Sometimes seen on older women wearing slightly out-of-date fashions, the skirt is simply pulled up into a loose over-hanging droop over the girdle. This is the fastest way to girdle a skirt, but isn't the most fashionable for this time. 

The Spare Tire
Arsenal MS 5070, reserve, The Decameron, fol.84
For this look, I took two lengths of trim and tied them both around my waist. I then worked the skirt out between them all the way around. I tucked the fold into the top of the higher girdle all the way around, letting it droop to cover the lower girdle.

The girdles need to be really tight, and it was tricky to get the lower girdle covered. With continued practice, I think it would be easier to figure out how much skirt to pull out between them to more easily get the desired effect.

The Low-Rider
BnF MS Latin 7907 A, The Comedies of Terence, fol. 42
This one exposes the girdle, you can use a belt or an alternative girdle that looks okay. Place the girdle around the waist. It should sit on the hips, and be very slightly loose. Reach between the belt and skirt, grab a handful of skirt, and pull it up. The girdle should ride up a bit in the front when you do this, but the rest of the girdle should still sit low on your hips.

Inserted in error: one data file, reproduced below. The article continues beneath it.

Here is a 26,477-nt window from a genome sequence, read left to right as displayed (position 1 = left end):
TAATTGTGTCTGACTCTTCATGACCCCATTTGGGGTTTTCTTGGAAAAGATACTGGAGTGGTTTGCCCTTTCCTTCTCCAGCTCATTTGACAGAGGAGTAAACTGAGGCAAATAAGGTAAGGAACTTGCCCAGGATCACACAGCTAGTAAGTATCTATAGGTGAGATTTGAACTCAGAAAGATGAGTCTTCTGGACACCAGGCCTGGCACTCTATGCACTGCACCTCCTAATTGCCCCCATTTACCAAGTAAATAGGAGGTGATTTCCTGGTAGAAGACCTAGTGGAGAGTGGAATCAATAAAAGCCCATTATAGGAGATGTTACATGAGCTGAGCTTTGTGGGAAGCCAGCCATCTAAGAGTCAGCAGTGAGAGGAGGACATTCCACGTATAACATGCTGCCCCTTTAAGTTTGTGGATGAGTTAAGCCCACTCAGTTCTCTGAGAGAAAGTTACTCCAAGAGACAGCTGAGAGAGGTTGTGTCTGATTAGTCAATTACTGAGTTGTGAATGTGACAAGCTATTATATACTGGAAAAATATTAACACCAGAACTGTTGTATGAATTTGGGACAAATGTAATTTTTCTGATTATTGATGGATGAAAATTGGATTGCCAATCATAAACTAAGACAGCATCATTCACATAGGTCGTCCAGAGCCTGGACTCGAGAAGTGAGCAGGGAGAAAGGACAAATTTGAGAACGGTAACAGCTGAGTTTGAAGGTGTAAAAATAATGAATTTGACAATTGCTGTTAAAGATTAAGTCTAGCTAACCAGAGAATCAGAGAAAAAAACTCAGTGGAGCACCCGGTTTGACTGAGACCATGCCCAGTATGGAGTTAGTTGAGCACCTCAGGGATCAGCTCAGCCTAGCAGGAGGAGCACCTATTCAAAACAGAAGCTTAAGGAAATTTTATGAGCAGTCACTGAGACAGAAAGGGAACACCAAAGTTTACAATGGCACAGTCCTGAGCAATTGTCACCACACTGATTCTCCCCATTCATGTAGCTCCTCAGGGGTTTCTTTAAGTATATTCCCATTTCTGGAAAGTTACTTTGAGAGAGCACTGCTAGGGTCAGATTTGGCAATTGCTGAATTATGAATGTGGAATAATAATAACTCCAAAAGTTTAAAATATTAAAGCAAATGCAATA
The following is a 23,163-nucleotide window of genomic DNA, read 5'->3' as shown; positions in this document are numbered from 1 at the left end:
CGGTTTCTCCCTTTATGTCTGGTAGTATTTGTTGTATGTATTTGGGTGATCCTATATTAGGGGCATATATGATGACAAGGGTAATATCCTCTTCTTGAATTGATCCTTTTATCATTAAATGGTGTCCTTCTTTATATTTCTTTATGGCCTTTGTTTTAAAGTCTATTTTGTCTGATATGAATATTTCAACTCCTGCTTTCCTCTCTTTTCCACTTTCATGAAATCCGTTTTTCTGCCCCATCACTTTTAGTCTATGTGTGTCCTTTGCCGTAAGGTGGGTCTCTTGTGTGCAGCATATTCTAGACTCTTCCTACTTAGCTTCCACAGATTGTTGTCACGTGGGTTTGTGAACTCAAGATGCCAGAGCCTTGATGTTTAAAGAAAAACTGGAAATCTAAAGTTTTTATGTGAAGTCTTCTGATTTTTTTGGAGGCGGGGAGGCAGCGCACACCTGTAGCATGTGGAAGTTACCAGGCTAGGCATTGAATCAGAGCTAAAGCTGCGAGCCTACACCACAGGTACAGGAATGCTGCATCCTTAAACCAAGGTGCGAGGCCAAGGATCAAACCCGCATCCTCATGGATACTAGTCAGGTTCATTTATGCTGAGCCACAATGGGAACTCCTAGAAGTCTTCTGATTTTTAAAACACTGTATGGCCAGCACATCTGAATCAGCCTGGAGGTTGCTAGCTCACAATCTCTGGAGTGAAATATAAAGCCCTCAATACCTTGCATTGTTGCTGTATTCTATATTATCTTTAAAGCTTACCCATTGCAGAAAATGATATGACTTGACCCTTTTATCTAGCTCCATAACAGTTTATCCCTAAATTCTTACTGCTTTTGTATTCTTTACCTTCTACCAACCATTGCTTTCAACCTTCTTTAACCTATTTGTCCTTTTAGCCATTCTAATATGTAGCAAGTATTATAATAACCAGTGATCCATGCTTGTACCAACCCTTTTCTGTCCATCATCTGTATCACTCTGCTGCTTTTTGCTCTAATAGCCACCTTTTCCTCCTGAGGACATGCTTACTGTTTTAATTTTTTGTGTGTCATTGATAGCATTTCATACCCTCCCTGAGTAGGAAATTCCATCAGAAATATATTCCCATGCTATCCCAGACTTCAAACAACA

The Hand Warmer
BnF MS Latin 7907 A, The Comedies of Terence, fol. 8
Using one girdle, I pulled the skirt up like the simple girdle, letting it cover the girdle. I then reached down and grabbed the hem of the front of the skirt. I pulled it up and tucked it into the girdle. Then re-positioned the loose droopy bit.
The Gravity Defier
BL MS Harley 4431, The Book of the Queen, fol. 124
In this curious case, the front of the skirt is taken a few inches below the waist and pulled neatly up (note the near-perfect box pleat that results), and is affixed using some invisible method. I suggest that the skirt is pinned into place with a closing or locking pin, like a cloak pin. I've tried a similar look with a plain straight dress pin, and it fails.

The Sheet Fold
Arsenal MS 5070, reserve, The Decameron, fol. 333
There are two ways you can do this. Both use an exposed girdle, so I'm using my leather belt.